The Right Words

0a0d5893cf0e40024295dae6ee3463f5For a week I haven’t had words.

Oh, I’ve chatted plenty with my son, who’s out of school for the summer. I’ve dropped by my neighbor’s house for a glass of wine and conversation. I’ve texted with more friends than I can count, checking in or making plans.

As soon as someone mentions Orlando I freeze.

For a week I haven’t been able to find the right words. That’s unusual for me, and uncomfortable. I feel like I’m failing: my LGBT friends, my readers, my community. I scroll through Facebook and see profile pictures superimposed with rainbows. I read posts condemning the shooter, and the society that denigrated his desires to such a devastating end. I’m so grateful for the love and support my straight friends are expressing, but when I read what my gay and lesbian friends have written, or talk to them in person–when I hear their pain and rage and confusion–nothing I could ever say seems like enough.

For a week I’ve had no words.

I do, however, have a wild imagination. I live a good part of every day in the heads of my characters. I see them, hear them, feel them. They’re as real to me as the people who populate my world, maybe even more so. Living them as I have for the past two decades, I’m not sure it’s possible to separate them from me. I wouldn’t want to try. I have an intimacy with these characters so profound and tangible it’s almost impossible to express.

As I embrace Joel, and James, and Adam, I embrace the men they represent.

For a week, I haven’t been able to come up with the words to tell you that I see you and love you and write for you. Not in your stead, but for you, and for who you are in all your beauty and humanity.

So I’ll keep writing.

Words are the most powerful gift I have to give.

Copyright © 2016 Jennifer Hritz All Rights Reserved

The Second Time Around

Both booksMany authors, once they’ve published their books, never read them again. I understand why. Misspellings and minor discrepancies, especially given the time most writers spend revising and editing before publication, are cringe-worthy. Stumbling across entire paragraphs in need of elaboration–or that should be scrapped entirely–can be downright demoralizing. Better to just focus on the next novel, right?

When that next novel involves the same characters, however, looking back at those previous books becomes a necessity.

In the last couple of weeks, I’ve reread both The Crossing and I, too, Have Suffered in the Garden. I started with The Crossing (chronologically speaking, that novel comes first, but was published second), and finished Garden yesterday. As I expected, I found misspellings and minor discrepancies, as well as the inevitable paragraph in need of elaboration or omission. Those errors weren’t what got to me.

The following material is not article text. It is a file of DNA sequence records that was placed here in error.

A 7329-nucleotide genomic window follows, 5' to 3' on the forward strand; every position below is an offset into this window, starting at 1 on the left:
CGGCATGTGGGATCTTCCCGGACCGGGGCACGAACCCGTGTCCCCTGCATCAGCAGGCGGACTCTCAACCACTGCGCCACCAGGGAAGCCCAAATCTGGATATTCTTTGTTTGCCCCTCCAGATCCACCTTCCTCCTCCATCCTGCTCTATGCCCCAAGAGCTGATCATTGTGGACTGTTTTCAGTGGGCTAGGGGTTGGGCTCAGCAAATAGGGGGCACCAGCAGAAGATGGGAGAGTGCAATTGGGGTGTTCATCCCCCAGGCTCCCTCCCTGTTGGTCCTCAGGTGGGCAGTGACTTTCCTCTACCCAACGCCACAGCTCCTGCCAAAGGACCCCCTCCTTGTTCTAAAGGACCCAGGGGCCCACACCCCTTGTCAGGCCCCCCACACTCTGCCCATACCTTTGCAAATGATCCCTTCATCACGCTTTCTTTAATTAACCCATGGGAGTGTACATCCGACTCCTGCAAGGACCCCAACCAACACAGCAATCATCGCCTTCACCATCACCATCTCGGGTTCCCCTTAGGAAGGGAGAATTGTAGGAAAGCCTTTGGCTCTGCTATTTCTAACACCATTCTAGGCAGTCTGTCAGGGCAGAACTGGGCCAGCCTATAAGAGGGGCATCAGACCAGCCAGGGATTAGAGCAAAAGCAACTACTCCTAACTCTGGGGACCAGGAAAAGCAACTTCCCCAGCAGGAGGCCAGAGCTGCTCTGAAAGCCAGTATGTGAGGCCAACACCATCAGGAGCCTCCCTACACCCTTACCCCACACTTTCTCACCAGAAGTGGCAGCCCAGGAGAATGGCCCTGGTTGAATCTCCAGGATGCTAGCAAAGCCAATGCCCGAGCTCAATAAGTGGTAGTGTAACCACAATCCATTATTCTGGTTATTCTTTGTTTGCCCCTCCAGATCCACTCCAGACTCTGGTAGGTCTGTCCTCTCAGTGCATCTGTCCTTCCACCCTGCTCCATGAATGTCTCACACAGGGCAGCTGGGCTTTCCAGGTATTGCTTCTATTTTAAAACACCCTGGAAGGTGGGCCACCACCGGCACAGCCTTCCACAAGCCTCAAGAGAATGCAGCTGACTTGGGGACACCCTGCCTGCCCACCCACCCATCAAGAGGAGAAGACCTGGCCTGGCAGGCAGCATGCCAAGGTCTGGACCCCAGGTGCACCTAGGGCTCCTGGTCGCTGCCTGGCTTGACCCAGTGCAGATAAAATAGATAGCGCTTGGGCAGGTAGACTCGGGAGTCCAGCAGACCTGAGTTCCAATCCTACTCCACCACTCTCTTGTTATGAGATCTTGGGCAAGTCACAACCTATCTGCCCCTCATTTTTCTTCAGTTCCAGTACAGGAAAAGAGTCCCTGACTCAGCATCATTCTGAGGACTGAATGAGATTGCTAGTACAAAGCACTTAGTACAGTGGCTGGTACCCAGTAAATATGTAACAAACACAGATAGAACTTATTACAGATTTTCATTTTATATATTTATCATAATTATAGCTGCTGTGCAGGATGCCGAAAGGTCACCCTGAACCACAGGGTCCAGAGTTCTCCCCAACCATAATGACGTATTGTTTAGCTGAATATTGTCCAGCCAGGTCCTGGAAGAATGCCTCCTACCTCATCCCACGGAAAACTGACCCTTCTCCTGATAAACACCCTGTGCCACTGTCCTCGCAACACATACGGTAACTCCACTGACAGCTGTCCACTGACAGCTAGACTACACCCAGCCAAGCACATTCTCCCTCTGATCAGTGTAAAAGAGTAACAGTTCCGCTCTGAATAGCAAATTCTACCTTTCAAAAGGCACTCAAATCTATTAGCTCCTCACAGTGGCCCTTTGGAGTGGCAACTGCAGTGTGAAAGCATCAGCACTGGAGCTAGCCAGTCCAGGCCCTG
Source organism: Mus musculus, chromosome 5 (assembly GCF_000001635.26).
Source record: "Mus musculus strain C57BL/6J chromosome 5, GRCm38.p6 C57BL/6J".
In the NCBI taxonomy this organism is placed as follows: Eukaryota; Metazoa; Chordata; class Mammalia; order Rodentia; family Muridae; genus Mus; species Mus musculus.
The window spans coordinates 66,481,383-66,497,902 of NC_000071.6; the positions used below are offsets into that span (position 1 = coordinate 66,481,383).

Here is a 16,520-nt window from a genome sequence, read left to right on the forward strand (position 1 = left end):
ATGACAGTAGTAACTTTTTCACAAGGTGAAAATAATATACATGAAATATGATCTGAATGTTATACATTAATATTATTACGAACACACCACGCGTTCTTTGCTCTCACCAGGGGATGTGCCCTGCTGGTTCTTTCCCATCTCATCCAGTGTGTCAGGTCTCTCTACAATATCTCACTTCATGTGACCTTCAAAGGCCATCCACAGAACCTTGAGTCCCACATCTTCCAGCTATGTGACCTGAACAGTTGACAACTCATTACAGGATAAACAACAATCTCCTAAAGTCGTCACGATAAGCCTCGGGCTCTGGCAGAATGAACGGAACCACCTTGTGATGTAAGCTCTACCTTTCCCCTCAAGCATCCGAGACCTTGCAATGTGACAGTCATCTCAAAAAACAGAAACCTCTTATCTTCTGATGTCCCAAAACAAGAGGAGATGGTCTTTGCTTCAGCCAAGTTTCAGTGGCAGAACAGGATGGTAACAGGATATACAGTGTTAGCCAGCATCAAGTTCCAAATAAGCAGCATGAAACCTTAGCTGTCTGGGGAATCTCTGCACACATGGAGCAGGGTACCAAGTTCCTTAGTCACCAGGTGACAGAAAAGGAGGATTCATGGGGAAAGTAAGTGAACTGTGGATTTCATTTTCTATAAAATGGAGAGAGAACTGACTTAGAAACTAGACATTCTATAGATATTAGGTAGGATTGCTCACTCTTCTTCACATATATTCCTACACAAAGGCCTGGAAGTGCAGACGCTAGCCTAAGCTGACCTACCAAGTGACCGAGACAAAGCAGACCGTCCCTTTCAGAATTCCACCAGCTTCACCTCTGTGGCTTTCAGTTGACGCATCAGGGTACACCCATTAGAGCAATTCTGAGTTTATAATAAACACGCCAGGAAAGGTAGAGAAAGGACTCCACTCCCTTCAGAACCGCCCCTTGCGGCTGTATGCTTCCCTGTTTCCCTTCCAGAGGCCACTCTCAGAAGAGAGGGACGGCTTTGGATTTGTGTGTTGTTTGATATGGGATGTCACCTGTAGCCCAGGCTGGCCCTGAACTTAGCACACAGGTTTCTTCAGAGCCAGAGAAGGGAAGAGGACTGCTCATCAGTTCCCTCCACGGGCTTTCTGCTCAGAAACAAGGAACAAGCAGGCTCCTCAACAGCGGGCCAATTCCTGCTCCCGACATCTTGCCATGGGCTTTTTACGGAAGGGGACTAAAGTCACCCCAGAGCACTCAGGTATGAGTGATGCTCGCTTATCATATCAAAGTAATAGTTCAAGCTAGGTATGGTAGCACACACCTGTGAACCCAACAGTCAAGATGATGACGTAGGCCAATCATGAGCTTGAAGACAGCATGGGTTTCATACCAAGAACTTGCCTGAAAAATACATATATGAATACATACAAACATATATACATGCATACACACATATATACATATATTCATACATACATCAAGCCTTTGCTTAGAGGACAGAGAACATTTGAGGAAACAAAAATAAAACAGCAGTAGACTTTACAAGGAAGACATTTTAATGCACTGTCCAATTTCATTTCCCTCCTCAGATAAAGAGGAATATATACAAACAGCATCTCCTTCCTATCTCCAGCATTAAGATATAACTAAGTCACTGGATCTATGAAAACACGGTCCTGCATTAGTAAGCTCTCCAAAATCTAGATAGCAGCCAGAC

Here’s what did.

Joel has balls. Somehow I missed that in the writing of The Crossing, which took a good twenty years.

James has an agenda. He’s also a coward. (For the record, that last sentence was really, really hard for me to write.)

Loving someone and feeling like you shouldn’t be with them sucks. That just might be the most banal statement I’ve ever made, but James’s angst was profound for me with this reading.

Coming out in the nineties, especially in Texas, was arguably more difficult than coming out in 2016. There’s the second most banal statement I’ve ever made, but I keep thinking of Adam’s rant in Garden about the next generation of gay men:

They have no idea what I’ve gone through, what any of us who came of age in the eighties had to endure […] They’re too busy reaping the benefits of the groundwork we were responsible for laying […] I just can’t stand the sense of entitlement I see, the defiance I find undeserved.

Joel’s father has more nuance than I remembered. His mother, while she has her own story, makes me crazy.

Ashley (James’s sister) and Lindsey (Adam’s niece) are little scene-stealers.

The sections that were once my favorite no longer speak to me in the same way. This makes sense, I suppose; I hadn’t read The Crossing since 2013, and I hadn’t read Garden since 2010. My favorite scene overall? The one in The Crossing where Joel picks up the guy who wears too much hair product. I’d entirely forgotten the wording at the end of that scene, and whoa. I felt such a tremendous sense of foreboding.

Parts of each book made me cry. I knew what was going to happen, but I cried anyway. I don’t know if that’s because I love these men so much, or because the scenes in question (I’m thinking specifically of Joel sitting on the floor of the closet in his old bedroom at the end of The Crossing, and Adam talking to his father over Thanksgiving at the end of Garden) are actually that heartbreaking.

The big revelation? My third book might actually be two. I’ll know soon, because next up on my agenda is reading the 171,000 words I have so far. (For reference, The Crossing is 195,000 words, and Garden is 120,000). Either way, I promise you’ll have something to read soon. (That’s writer-speak for within the year.)

In the meantime, I invite you to reread one or both of the novels I’ve already written. I promise your take will be different the second time around.

Copyright © 2016 Jennifer Hritz All Rights Reserved